Meanwhile, I have an announcement to make. The pressure has overwhelmed me. Mum, Dad, I want you to sit down...

I'm thinking of buying a new bike helmet.

Event Management

The Commonwealth Games is starting next week in Melbourne. The Commonwealth Games and a festival called Moomba, and there's the Port Fairy Folk Festival this weekend and then after the Commonwealth Games there's the Grand Prix and then there's the Comedy Festival (see below) and then there's Law Week (starring yours truly behind the scenes). There's the Melbourne Arts Festival, the Fringe Festival, the Melbourne International Film Festival, and there's also this little thing we in Melbourne like to call the footy season. After that it's Christmas.

We're trying to organise a cast and crew screening of our film. How does next August suit everyone?

Future Decisions

So we're preparing to make our DVD now. Six years ago, I didn't have a DVD player. Now I'm finally getting with the times and guess what? DVDs are yesterday's news.

Yes, apparently in three years we'll all be downloading movies that are cheaper, better quality, and legal, and watching them on our trusty old TVs. I'm trying to imagine how somehow this will benefit the creative teams that make the movies in the first place.

Hopefully it will be really democratic and grassroots and will open the market right up and enable people with no connections and lots of skill to make movies about things people genuinely care about.

Just kidding. As if that's going to happen.

In legal contracts relating to the broadcasting and distribution of television or film projects, there's this section that covers "future technologies". How cheeky is that? It's saying "we have the first right of refusal to broadcast this film in whatever form we like even those that aren't even invented yet".

Imagine if you could do that in real life. Assert rights in relation to situations that didn't yet exist. It would certainly make breaking up eaier.

In other news, I missed the dreadfully unexciting Oscars last night because I was at a gig in St Kilda. Penny Tangey was doing an excerpt from her show, Kathy Smith Goes to Maths Camp. She's really good. Did I mention that?

Looking forward to the festival, although I usually get sick right in the middle of it. I'm sick at the moment, actually. I went for a swim with Mel Howlett (Standing There Captain of Industry) and we were running late to the movies so I didn't get changed. Not a very good idea to go to the movies in your bathers, just quietly. My throat hurts.

So, in conclusion, instead of taking out an option relating to future technologies, I am hereby taking out an option in relation to the prevention of future stupid decisions. That way, I won't stay up late, go to the movies with bathers on, or hang out in smoky bars all month during the comedy festival. Because I've made a deal with myself that includes future unforseen possible behavioural mishaps.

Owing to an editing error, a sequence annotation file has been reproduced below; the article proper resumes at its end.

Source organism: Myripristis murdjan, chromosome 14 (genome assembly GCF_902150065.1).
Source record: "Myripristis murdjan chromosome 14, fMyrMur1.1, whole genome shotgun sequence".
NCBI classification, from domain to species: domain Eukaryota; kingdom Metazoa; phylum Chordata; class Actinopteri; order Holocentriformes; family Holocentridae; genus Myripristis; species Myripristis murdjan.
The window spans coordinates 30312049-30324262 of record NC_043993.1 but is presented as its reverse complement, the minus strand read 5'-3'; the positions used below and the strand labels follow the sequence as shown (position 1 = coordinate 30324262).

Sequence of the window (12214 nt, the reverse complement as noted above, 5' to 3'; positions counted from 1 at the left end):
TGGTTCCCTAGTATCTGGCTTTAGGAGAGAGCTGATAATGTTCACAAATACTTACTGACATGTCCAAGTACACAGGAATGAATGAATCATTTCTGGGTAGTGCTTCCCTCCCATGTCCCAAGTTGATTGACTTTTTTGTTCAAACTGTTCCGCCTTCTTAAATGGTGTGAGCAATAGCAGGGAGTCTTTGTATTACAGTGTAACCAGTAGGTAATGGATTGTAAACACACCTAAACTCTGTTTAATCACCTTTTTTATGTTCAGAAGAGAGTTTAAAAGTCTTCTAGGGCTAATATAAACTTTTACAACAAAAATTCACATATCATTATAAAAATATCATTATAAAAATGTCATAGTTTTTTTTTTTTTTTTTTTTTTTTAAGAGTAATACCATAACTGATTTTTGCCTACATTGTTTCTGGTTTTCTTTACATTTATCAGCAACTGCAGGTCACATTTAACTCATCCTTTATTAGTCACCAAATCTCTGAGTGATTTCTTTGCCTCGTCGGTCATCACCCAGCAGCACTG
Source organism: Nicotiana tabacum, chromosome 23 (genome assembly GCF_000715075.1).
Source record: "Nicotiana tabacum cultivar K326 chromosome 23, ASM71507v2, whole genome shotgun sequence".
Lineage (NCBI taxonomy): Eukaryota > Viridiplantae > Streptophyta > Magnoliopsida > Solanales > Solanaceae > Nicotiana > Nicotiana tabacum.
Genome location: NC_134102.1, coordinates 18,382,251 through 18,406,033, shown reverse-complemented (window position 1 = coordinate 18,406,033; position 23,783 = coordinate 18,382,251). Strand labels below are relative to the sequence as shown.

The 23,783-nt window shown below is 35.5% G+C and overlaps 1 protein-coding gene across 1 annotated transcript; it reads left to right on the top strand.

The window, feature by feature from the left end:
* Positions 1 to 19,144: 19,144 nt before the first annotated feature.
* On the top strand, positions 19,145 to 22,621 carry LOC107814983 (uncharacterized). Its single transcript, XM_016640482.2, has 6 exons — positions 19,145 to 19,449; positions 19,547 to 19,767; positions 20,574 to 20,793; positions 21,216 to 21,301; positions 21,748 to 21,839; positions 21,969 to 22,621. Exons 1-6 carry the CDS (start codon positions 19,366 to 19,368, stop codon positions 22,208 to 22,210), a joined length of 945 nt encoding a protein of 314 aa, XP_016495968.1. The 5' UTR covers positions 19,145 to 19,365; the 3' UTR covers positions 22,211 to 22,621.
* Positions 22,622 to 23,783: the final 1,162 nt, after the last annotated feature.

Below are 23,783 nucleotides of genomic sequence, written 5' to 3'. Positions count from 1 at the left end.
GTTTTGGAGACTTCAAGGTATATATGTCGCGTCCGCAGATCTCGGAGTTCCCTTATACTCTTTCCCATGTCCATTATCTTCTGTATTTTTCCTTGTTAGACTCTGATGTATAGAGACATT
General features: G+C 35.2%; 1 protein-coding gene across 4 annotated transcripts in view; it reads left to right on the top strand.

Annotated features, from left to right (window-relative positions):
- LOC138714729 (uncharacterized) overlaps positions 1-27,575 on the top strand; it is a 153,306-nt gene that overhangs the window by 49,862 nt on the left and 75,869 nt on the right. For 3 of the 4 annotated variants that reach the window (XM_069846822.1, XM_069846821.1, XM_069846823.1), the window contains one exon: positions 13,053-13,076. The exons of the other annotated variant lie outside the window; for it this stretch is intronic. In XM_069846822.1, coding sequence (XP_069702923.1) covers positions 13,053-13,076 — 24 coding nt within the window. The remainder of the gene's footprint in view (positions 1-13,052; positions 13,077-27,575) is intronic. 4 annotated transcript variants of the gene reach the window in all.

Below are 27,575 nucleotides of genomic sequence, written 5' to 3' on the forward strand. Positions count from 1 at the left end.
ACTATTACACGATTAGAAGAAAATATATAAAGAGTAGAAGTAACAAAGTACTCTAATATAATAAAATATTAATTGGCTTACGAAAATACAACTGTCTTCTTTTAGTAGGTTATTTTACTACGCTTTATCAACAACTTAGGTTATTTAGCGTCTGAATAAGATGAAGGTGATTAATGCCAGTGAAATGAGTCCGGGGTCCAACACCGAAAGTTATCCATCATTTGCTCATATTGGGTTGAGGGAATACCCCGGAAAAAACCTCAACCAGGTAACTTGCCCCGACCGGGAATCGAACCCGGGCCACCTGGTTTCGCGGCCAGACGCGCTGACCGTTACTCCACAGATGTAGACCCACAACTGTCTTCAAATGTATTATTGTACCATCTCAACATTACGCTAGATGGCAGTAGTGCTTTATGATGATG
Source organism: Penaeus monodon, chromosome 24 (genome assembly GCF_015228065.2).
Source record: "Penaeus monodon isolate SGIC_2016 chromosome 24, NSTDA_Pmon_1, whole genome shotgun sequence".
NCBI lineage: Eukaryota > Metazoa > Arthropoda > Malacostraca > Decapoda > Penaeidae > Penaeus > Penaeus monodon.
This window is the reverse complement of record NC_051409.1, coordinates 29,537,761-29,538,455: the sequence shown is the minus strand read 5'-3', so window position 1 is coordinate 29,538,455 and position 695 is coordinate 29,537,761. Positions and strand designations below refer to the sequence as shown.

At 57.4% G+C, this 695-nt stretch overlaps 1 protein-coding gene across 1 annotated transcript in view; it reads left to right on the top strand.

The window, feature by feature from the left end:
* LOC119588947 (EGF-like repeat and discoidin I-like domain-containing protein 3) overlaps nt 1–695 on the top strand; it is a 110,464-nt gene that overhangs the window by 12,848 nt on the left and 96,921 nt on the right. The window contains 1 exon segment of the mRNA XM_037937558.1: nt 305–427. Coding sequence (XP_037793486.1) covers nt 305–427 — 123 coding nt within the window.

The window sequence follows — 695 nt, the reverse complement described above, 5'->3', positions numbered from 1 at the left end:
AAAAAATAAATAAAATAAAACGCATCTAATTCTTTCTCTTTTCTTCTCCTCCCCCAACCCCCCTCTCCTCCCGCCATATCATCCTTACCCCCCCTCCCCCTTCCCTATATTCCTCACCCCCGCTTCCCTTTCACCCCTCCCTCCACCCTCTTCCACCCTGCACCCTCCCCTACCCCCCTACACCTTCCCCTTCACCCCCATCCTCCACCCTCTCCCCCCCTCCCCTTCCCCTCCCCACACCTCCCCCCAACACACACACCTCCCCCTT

Excellent. Nothing could possibly go wrong.

Status

Well, the film year is really kicking in. Tropfest was in the news this week for more than just the usual "would you believe young people make films using their home computers" angle. Sensational claims and counter-claims about lying and cheating, cancelled festivals and drenched celebrities... it's all very tinsel town. Funny that the boring, plodding world of unfunded and underexposed short films suddenly becomes a cute news story for half a day. And then Thorpie gets a "mystery illness". Talk about a headline from heaven.

The same is true about the comedy festival. I was looking at the program the other day (don't bother - the best shows will be advertised right here. I have a feeling they'll be Kathy Smith Goes to Maths Camp, Yianni's Head, and anything involving Lawrence Leung or Sammy J) when it
suddenly struck me that most comedians spend the whole rest of the year doing gigs in pubs, trying to amuse half-pissed barflies who are attempting to pick each other up before last drinks. Then suddenly there's a festival in their honour. From poor and unrewarded to "Here, have the town hall".

You've just got to love the way the world works sometimes.

Working in the law world a little lately, I've been reminded of the concept of "status". The legal system of course is very hierarchical (a concept which contradicts almost every central theme of the Western Legal System, except for maybe the central theme of the enormous pay cheque).

I've always thought the legal system's status structure is enormously open to parody. Someone pops a wig on and suddenly everyone's shouting at him in a court room politely. Like in Parliament, when some bloke leans across to the other side of the house and spits, "Will the honourable member please go jump up himself with an armful of chairs".

But it's not like that in the art world. It's "everyone's presumed talentless until proven famous" or something. And then when you get famous everyone says "Yeah that's great. Well done. Man. What a dick".

So, the fact that we don't have a structured system of status in the arts means that we're completely confused whenever we come across status of any kind. So, famous comes to mean important, which means talented, which means arsehole.

I love my job.